Herpes Keratitis

This infection is caused by the ubiquitous herpes simplex virus. Persons already infected with HSV may see it reactivated in the eye, resulting in pain and blurred vision, among other symptoms. 

Whereas conjunctivitis can often be prevented with sufficient care, herpes keratitis can be more challenging to manage:

Conjunctivitis
  • Avoid sharing makeup.
  • Wash hands regularly with soap.
  • Limit any touching of your eyes.
  • Use a clean towel for your face.
  • Clean contact lenses properly.
Herpes Keratitis
  • Don’t touch your eyes if you have active cold sore blisters.
  • Stop using steroid eye drops.
  • Consult an ophthalmologist if the condition recurs.

Examining General Vision Impairments

Beyond the conditions caused or worsened by the environmental factors discussed above, college students are also susceptible to general corrective and non-corrective vision problems, which may require accommodations from their institutions.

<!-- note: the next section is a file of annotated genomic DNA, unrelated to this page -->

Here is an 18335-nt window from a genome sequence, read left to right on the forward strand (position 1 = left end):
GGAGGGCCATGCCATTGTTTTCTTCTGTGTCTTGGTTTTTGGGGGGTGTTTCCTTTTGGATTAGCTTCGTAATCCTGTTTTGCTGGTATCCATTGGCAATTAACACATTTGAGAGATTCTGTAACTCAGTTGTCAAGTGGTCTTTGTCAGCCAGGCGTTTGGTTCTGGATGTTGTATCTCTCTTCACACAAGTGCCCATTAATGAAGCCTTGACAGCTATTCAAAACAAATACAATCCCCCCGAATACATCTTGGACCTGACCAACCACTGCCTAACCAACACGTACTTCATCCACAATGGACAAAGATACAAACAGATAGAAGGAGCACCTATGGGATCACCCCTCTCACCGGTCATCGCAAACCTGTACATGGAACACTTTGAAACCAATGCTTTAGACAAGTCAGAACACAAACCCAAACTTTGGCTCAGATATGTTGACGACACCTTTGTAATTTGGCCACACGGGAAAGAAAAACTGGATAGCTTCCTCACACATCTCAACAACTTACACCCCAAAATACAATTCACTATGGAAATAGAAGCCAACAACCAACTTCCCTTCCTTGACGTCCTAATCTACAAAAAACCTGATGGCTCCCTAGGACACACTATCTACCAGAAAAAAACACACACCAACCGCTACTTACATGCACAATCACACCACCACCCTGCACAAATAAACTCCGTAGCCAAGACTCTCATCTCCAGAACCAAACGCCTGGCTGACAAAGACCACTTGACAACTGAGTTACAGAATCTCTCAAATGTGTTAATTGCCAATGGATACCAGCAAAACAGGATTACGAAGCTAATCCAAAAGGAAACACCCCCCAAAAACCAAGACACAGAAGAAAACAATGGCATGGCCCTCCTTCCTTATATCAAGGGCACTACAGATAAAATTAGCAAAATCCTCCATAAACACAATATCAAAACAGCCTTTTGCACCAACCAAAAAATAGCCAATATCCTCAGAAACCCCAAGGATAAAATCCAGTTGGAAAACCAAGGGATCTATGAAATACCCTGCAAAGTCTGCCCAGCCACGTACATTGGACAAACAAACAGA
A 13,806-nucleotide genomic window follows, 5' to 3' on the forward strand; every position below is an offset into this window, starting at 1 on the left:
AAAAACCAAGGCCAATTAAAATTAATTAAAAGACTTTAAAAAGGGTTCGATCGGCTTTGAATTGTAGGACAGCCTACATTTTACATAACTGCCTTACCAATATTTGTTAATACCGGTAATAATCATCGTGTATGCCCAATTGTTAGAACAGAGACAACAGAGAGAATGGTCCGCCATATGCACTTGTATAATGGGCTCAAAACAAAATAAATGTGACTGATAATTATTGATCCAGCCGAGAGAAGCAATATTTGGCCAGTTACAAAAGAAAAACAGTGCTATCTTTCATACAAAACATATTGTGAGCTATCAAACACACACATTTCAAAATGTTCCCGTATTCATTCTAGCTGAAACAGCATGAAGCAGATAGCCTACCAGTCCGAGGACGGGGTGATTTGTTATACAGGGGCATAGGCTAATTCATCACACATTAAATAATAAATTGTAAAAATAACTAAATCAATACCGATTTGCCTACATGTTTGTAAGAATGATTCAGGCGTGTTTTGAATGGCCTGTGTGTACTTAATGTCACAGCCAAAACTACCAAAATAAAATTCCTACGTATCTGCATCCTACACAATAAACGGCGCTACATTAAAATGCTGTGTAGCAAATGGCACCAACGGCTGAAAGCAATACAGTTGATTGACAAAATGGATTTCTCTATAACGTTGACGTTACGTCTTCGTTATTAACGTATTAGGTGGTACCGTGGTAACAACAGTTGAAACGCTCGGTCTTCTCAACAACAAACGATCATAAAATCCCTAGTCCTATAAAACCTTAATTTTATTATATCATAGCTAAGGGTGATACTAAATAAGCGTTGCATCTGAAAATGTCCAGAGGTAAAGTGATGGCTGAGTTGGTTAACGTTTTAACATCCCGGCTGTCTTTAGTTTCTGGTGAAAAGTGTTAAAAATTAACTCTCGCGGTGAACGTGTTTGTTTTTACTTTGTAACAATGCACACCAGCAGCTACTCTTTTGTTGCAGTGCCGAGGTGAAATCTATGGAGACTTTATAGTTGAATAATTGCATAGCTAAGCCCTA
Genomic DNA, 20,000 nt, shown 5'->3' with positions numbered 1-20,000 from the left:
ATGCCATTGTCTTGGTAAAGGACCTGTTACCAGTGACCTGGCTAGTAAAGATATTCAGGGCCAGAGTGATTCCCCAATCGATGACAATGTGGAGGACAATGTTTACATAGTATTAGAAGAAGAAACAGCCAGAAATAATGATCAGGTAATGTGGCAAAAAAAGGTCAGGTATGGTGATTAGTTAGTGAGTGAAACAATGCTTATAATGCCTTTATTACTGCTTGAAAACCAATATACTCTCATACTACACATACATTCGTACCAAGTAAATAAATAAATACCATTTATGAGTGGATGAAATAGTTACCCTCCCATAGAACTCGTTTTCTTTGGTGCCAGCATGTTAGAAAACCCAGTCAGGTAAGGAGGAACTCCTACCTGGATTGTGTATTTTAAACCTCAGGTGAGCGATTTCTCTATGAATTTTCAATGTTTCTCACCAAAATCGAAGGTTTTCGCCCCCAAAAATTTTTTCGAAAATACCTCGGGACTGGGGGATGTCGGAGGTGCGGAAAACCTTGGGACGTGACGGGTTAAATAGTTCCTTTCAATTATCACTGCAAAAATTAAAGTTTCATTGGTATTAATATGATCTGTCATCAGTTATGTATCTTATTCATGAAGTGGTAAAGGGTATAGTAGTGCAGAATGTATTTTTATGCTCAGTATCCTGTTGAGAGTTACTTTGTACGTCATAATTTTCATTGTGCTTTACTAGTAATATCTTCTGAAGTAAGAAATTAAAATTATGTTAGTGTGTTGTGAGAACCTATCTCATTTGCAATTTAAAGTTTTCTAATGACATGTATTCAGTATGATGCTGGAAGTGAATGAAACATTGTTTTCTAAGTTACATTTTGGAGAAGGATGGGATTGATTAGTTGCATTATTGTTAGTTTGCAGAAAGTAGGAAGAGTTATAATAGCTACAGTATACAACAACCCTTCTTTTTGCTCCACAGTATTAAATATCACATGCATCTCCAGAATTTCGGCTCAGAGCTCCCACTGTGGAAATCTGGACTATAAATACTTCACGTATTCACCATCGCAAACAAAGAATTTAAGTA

Non-Corrective Conditions

Low vision, legal blindness, and total blindness fit into this category. 

The American Foundation for the Blind defines low vision as visual acuity of 20/70 or worse, caused by eye disease and not capable of being corrected with regular eyeglasses, contacts, medicine, or surgery.

Legal blindness is visual acuity of 20/200 or worse in the better-seeing eye with the best possible vision correction in place.

In instances of total blindness, the person has no light perception. Such cases are relatively rare, accounting for less than one-sixth of all permanent eye disorders.

How many college students have these conditions? While there aren’t comprehensive statistics to answer that exact question, we can get a rough approximation of the scope of overall prevalence by looking at a few other numbers:

Overall, there are many current and future college students in need of educational resources and assistance to help with their visual impairments

Corrective Conditions